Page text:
Origins was founded with goal to quickly get sought-after texts to subscribers

Some issues of Origins, the documentary service of Catholic News Service, are seen in this undated photo, along with binders for entire volumes of the publication. (CNS photo/Tyler Orsburn)

by David Gibson

Choosing the name of a new publication can be an agonizing process. This was true nearly 50 years ago for Origins, Catholic News Service’s documentary weekly. But to be clear, the name finally selected was in no way arbitrary.

As the publication of an internationally recognized Catholic news agency, Origins aimed to put current texts in the news at subscribers’ fingertips, texts that served as the origins of so many of the day’s central religious news stories. Origins would enable subscribers to see for themselves what texts behind the news said and how they said it.

It sounds strange to say that the rapid delivery of such texts to subscribers was a novel development then. Catholics were accustomed to long waits before seeing texts in English of major new documents such as a papal encyclical, for example.

Origins was a perfect fit for the news service, then named National Catholic News Service. We often said that the texts Origins published were a natural resource of the news service, a byproduct of its very work.

The mindset that Origins was an authentic news vehicle motivated its tiny staff to bring a sense of urgency to this work. The attitude was that news of the church in documentary form, in its “origins,” needed to be published accurately and quickly.

Origins began May 24, 1971, not quite six years after the December 1965 close of the Second Vatican Council. It was a time of intense interest among Catholics in the council’s accomplishments and how its 17 documents would be implemented around the world.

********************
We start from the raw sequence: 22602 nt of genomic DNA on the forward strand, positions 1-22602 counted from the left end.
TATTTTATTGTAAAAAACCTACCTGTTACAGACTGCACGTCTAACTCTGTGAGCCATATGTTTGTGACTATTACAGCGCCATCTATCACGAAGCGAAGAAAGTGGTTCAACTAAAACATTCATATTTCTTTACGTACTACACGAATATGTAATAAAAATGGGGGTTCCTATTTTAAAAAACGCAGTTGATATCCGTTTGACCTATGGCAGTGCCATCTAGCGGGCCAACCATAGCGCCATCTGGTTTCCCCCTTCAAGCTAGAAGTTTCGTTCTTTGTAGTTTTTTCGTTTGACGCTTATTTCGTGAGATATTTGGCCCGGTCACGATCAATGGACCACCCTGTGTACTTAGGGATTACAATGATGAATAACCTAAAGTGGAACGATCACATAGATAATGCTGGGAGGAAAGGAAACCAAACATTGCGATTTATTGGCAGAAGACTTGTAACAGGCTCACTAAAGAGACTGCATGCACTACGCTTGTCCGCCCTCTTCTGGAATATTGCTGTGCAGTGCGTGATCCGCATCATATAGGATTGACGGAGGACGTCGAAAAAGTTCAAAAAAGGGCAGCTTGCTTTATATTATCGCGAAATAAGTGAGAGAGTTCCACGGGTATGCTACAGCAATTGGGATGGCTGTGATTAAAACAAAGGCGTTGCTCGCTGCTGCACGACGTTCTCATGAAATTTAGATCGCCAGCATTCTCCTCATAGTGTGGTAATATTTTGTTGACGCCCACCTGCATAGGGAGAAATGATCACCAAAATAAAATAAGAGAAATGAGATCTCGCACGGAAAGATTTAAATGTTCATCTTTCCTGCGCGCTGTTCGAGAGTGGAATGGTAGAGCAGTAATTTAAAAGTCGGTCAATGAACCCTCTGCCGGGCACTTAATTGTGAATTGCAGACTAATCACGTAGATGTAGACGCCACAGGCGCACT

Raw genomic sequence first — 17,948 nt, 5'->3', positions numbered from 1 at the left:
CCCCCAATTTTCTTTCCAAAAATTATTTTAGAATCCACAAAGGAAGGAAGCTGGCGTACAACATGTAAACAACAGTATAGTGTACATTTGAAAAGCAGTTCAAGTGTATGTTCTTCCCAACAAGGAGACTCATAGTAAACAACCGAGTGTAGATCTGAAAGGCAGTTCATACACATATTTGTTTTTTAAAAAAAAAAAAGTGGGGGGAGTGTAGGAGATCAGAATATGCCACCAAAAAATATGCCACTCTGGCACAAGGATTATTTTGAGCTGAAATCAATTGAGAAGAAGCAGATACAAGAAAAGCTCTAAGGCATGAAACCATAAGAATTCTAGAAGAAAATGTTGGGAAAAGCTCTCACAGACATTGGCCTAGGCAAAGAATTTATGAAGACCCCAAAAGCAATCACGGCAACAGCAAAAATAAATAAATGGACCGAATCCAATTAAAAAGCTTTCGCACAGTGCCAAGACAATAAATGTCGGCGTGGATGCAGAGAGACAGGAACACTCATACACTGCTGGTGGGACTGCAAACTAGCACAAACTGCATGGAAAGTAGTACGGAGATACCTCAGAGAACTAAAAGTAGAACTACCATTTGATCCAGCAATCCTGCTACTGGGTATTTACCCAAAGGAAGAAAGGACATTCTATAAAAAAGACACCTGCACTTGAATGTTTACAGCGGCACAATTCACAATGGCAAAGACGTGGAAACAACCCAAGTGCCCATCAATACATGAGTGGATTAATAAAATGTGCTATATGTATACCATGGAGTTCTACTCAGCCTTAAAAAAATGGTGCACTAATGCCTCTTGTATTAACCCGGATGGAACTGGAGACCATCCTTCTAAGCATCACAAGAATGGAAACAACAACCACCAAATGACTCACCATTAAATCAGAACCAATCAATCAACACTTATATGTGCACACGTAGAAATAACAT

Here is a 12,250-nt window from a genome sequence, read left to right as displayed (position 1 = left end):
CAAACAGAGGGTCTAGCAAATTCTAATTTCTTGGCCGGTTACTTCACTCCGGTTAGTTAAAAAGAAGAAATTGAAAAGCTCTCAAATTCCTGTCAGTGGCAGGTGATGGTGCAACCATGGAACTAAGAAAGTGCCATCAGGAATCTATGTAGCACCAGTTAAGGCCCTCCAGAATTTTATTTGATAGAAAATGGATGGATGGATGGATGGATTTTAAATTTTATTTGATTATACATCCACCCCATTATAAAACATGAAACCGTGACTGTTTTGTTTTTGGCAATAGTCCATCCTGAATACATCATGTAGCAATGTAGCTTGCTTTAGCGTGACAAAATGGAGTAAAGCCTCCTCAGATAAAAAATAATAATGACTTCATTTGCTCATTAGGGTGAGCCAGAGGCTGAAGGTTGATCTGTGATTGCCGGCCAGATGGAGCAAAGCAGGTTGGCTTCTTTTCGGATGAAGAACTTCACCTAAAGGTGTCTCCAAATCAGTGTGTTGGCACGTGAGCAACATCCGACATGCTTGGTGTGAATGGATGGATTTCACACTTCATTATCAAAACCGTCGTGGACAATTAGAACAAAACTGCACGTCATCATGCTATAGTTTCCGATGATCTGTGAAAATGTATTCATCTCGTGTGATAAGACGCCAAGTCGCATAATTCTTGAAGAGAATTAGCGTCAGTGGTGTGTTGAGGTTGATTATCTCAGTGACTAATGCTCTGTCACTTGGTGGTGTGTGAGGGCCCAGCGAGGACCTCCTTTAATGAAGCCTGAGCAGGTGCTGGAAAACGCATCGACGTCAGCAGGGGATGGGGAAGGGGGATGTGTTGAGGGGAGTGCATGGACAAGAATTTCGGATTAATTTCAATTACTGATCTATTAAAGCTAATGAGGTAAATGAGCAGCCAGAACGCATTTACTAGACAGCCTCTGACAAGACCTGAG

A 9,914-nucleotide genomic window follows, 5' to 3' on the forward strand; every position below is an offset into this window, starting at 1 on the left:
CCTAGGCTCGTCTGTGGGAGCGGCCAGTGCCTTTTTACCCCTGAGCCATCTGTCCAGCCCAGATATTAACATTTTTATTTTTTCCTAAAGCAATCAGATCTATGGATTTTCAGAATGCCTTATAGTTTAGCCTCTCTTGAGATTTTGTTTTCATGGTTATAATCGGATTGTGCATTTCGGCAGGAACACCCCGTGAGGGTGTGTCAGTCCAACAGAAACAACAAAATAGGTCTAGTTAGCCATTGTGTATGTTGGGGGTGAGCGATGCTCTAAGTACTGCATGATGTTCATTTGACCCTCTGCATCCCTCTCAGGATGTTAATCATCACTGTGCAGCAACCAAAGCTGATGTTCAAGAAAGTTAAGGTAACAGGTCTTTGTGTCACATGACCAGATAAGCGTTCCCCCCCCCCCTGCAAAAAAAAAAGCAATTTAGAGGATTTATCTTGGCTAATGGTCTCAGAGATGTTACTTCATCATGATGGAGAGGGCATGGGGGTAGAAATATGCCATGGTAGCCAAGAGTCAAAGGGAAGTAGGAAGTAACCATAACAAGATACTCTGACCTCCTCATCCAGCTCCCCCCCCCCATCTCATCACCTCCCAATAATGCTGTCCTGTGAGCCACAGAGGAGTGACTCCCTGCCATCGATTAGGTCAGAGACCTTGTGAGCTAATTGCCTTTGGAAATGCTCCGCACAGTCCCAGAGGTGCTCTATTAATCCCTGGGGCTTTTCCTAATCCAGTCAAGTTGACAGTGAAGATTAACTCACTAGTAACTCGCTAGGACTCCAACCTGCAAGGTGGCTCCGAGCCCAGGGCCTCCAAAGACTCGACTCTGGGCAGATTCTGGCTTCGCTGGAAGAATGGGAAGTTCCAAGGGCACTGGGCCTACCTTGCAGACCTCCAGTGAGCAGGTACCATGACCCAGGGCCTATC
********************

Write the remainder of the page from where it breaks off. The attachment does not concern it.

So the ecumenical movement fostering Christian unity, the collegiality of pope and bishops or the active involvement of lay people in the church’s life and work attracted unlimited attention. Catholics wanted to understand more of what the council’s liturgy constitution meant by insisting that no Catholic is just an observer of the liturgy, that all participate actively in sacramental celebrations.

In the era ahead, Catholics unrelentingly pursued understanding of the council’s affirmation that all in the church, not just some, are called to holiness. Roles for Catholics in the political order and every form of pastoral ministry would be examined tirelessly.

Origins began in this context. High levels of interest in conciliar issues surely accounted significantly for the surprising welcome Origins immediately received.

The challenges of that postconciliar time meant we literally had our work “cut out for us.”

Little things meant a lot in Origins’ history, like email. That taken-for-granted convenience of 21st-century life was nowhere in the picture when Origins started, nor was the internet’s amazing information-gathering capacity.

It is a wonder that Origins survived its initial production methods. Documents had to be typed from scratch, aided by part-time workers; we all pitched in. Errors were corrected the “old way.” A graphics technician pasted-in corrected words or phrases as we raced the best we could toward each weekly deadline.